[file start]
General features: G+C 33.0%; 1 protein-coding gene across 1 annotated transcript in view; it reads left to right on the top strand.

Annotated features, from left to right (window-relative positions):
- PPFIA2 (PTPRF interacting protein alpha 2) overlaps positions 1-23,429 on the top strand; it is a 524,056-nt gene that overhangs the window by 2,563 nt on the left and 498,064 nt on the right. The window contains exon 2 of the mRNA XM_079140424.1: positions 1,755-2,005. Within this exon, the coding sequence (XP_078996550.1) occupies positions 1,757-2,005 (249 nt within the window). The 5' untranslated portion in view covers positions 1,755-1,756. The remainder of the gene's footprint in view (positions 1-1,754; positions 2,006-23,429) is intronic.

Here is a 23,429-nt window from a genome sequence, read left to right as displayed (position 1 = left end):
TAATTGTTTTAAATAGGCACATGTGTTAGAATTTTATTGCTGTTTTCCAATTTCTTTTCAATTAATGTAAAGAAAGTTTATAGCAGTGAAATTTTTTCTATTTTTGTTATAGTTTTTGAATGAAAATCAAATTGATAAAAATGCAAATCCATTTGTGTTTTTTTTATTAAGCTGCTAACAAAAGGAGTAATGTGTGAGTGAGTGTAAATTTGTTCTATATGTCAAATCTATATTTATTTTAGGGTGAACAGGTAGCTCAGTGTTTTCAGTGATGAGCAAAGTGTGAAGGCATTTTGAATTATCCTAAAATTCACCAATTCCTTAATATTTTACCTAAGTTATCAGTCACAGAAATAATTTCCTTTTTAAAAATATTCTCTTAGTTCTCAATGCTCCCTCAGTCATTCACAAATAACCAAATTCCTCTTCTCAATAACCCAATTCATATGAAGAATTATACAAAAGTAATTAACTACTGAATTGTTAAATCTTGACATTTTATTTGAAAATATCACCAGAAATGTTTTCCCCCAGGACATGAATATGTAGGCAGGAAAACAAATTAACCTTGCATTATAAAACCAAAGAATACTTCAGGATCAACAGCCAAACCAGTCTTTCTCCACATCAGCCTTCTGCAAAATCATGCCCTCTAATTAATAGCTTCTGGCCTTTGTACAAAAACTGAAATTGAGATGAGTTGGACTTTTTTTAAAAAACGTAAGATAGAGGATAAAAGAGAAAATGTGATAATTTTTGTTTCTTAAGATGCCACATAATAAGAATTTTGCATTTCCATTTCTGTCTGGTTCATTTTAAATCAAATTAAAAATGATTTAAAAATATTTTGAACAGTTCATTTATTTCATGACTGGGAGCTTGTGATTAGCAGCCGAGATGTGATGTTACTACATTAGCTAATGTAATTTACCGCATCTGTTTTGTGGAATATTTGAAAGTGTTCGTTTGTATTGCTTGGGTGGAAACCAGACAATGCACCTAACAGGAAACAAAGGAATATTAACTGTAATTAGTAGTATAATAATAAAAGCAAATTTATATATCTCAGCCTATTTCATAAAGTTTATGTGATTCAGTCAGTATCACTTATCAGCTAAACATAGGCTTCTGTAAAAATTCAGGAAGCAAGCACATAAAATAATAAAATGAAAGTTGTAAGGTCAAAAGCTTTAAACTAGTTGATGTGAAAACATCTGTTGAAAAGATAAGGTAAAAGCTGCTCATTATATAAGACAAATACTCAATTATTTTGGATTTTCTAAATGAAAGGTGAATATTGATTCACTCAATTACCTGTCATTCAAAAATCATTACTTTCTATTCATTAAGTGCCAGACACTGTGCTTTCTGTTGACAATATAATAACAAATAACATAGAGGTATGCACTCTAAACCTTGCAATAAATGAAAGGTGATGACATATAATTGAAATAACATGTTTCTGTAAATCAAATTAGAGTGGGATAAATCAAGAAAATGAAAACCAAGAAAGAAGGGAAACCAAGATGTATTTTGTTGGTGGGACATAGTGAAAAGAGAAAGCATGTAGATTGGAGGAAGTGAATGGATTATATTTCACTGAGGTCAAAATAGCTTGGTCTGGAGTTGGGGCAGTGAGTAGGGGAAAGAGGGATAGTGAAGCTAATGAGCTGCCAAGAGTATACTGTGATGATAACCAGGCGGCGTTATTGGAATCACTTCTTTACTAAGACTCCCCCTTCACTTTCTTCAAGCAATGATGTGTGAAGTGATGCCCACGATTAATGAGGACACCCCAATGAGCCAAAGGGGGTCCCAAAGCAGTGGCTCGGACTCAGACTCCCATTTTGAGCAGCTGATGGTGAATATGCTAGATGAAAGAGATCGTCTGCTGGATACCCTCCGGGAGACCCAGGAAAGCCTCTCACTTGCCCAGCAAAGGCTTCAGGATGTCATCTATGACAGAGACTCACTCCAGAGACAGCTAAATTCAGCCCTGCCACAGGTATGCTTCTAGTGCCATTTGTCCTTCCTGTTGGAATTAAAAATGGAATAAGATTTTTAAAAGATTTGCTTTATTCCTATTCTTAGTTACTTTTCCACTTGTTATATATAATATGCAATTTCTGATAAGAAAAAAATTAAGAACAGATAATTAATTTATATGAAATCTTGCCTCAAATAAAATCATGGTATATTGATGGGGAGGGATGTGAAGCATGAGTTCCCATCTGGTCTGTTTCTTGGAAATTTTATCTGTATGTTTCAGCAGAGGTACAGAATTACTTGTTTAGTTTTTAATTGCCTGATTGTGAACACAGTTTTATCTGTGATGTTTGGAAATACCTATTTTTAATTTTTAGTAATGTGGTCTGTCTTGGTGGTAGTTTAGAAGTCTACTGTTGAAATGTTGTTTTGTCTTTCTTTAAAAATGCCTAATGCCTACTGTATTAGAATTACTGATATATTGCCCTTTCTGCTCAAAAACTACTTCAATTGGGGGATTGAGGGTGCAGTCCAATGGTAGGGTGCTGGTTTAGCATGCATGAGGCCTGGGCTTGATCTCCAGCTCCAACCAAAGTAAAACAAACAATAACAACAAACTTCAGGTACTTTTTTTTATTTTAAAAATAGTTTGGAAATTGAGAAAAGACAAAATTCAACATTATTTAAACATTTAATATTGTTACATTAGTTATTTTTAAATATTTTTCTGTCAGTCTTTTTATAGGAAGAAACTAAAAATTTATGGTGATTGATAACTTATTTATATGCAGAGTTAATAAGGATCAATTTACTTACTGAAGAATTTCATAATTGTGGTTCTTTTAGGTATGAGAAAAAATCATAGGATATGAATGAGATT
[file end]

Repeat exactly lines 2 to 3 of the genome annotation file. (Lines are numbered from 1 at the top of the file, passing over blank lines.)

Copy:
Annotated features, from left to right (window-relative positions):
- PPFIA2 (PTPRF interacting protein alpha 2) overlaps positions 1-23,429 on the top strand; it is a 524,056-nt gene that overhangs the window by 2,563 nt on the left and 498,064 nt on the right. The window contains exon 2 of the mRNA XM_079140424.1: positions 1,755-2,005. Within this exon, the coding sequence (XP_078996550.1) occupies positions 1,757-2,005 (249 nt within the window). The 5' untranslated portion in view covers positions 1,755-1,756. The remainder of the gene's footprint in view (positions 1-1,754; positions 2,006-23,429) is intronic.